Reviews | Pelosi’s trip to Taiwan puts Biden in a bind



House Speaker Nancy Pelosi’s plans to become the top lawmaker to ever visit Taiwan have long been hatched. Now, as she finalizes those plans, the Chinese government is threatening massive retaliation and the Biden administration wants her to delay. Taiwan is caught in the middle. All parties are preparing for a possible crisis that no one really wants.

This delicate situation raises important questions. Is China bluffing or could Pelosi’s visit really spark a confrontation? Are the benefits of visiting Pelosi right now worth the risk? And above all: in our democracy, which branch of government has the last word in the event of a disagreement on a matter of foreign policy?

On Wednesday, when President Biden casually confirmed that Pelosi was planning to visit Taiwan in August (she canceled a planned trip in April after testing positive for covid-19), he inadvertently revealed the government’s internal conflict American about the yet unannounced trip. “The military thinks it’s not a good idea right now,” Biden said, adding that he was unsure “of his status.” His comments complicated already uncomfortable discussions about the potential visit between Biden’s top national security officials and Pelosi’s office, several administration officials told me.

Of course, Pelosi – as the elected leader of a democratic body – has every right to visit Taiwan, and Beijing has no right to interfere. A visit from him would be a strong sign of support for Taiwanese democracy, threatened by China. But the Biden team cannot afford to ignore the associated risks. The Chinese Communist Party plans to grant President Xi Jinping a third term in November and Biden officials believe the period until then is particularly risky.

Administration fears Pelosi trip to Taiwan could spark cross-strait crisis

There are also risks to report. If Pelosi delays the trip now (even though it has yet to be announced), Beijing may conclude that its heavy-handed tactic has worked. China cannot be allowed to think that it has veto power every time a congressional delegation wants to visit Taiwan.

“I think it’s important for us to show our support for Taiwan,” Pelosi said at her Thursday press conference, though she declined to confirm she was planning the trip, citing security concerns. . “None of us ever said we were for independence when it comes to Taiwan. It’s up to Taiwan to decide.

While it’s true that some military leaders are worried about the trip, they’re not the only ones. In recent weeks, officials including National Security Advisor Jake Sullivan, Chairman of the Joint Chiefs of Staff Gen. Mark A. Milley, Indo-Pacific Command Chief Adm. John C. Aquilino, Czar Kurt Campbell of NSC Asia, and others briefed Pelosi or her staff on intelligence risk assessments and military planning that would be required if she left.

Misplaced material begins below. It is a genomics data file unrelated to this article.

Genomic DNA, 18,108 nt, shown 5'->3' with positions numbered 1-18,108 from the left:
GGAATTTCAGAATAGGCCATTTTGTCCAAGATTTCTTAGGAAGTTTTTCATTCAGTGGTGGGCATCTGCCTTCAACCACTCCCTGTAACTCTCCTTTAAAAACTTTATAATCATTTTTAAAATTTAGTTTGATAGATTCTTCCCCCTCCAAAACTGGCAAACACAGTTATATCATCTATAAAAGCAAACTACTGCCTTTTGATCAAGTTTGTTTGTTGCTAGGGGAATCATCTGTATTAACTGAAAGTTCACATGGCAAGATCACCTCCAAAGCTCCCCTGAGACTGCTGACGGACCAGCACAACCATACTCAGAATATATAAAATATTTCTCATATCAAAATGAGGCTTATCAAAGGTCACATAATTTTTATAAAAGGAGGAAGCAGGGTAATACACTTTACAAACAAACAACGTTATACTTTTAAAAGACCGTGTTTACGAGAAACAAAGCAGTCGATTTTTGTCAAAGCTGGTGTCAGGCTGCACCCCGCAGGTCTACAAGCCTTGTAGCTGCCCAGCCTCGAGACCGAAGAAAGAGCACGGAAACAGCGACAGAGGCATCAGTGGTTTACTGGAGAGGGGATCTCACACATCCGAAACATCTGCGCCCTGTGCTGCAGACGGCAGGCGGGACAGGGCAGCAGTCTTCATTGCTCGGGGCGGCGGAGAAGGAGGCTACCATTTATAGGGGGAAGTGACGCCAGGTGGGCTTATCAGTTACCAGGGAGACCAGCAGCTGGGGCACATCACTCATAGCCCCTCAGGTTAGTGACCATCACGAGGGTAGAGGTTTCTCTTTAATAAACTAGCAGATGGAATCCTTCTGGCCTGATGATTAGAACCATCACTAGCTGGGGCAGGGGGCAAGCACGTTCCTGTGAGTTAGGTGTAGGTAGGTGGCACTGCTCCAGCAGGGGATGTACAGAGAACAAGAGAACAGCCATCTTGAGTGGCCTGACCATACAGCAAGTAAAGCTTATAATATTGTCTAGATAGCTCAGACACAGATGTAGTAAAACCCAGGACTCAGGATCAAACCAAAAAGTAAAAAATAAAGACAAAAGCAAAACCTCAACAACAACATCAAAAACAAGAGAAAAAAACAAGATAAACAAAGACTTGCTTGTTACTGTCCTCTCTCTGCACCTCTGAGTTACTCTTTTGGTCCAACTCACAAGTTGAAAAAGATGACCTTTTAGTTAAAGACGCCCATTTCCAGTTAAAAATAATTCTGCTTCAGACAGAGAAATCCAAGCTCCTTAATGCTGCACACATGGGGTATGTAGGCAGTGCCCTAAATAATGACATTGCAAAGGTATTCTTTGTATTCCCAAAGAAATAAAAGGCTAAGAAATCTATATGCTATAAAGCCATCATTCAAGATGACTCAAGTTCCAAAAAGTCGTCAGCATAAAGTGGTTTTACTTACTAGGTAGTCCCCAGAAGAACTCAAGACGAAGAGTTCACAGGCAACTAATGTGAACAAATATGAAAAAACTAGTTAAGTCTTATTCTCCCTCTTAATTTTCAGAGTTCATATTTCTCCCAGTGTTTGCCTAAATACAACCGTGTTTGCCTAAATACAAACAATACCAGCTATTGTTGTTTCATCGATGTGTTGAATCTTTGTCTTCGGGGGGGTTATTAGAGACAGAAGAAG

Chinese authorities always complain when congressional delegations visit Taiwan. But administration officials tell me they have particular reason to worry right now. China, they say, is planning a potentially destabilizing response. They don’t know exactly what Beijing will do, but at least one Chinese state media commentator suggested that the Chinese Air Force could send planes to intercept Pelosi, which could trigger a confrontation.

The US military is working out options to protect Pelosi’s delegation, which – as is standard procedure for congressional delegations to Taiwan – would fly on military aircraft. The measures envisaged include moving aircraft carriers or sending fighter planes in close air support. This, in turn, could be misinterpreted by the Chinese side as an aggressive rather than a defensive move.

Henry Olsen: Ignore the naysayers, Nancy Pelosi. Go to Taiwan.

Key U.S. allies in Asia have expressed concerns about a visit they say will be seen as provocative, officials said. That could undermine efforts to increase cooperation with some countries on Taiwan in the region, administration officials said.

U.S. officials are also concerned that the Chinese government believes (incorrectly) that Biden supports Pelosi’s trip, contradicting the administration’s current drive to reduce tensions in the bilateral relationship. As the White House is well aware, the President can and will make her own travel decisions. But Beijing may (wrongly) see this as an intentional escalation.

“Who knows, maybe the Chinese will back down and there won’t be anything there,” said Zack Cooper, senior fellow at the American Enterprise Institute. “But clearly Beijing sees this Pelosi trip differently and as a much more severe break with past politics than some Americans appreciate.”

The White House can’t publicly say it wants Pelosi to delay because Biden would be attacked for appearing soft on Taiwan. The Biden team showed overall strong support for Taiwan, including arms sales, military training, diplomatic engagement and consistent U.S. naval missions patrolling the Taiwan Straits as recently as this week.

Taiwan also faces risks, as it could end up bearing the brunt of China’s discontent. But Pelosi may resist delaying her plans, wanting to assert independence from the legislature and avoid accusations that she bowed to intimidation from China.

The best-case scenario would be for Pelosi and the Biden team to find a compromise so America can speak with one voice. For example, if Pelosi delays, she could send other lawmakers in her place and promise to visit in a few months, to save face and ensure no bad precedent is set.

But if Pelosi goes ahead and visits Taiwan next month, the governments in Washington, Beijing and Taipei will just have to go along with it. In democracies, the people and their representatives can go to other democracies whenever they want, without being punished by neighboring dictatorships. It is a strength, not a weakness, of free societies.


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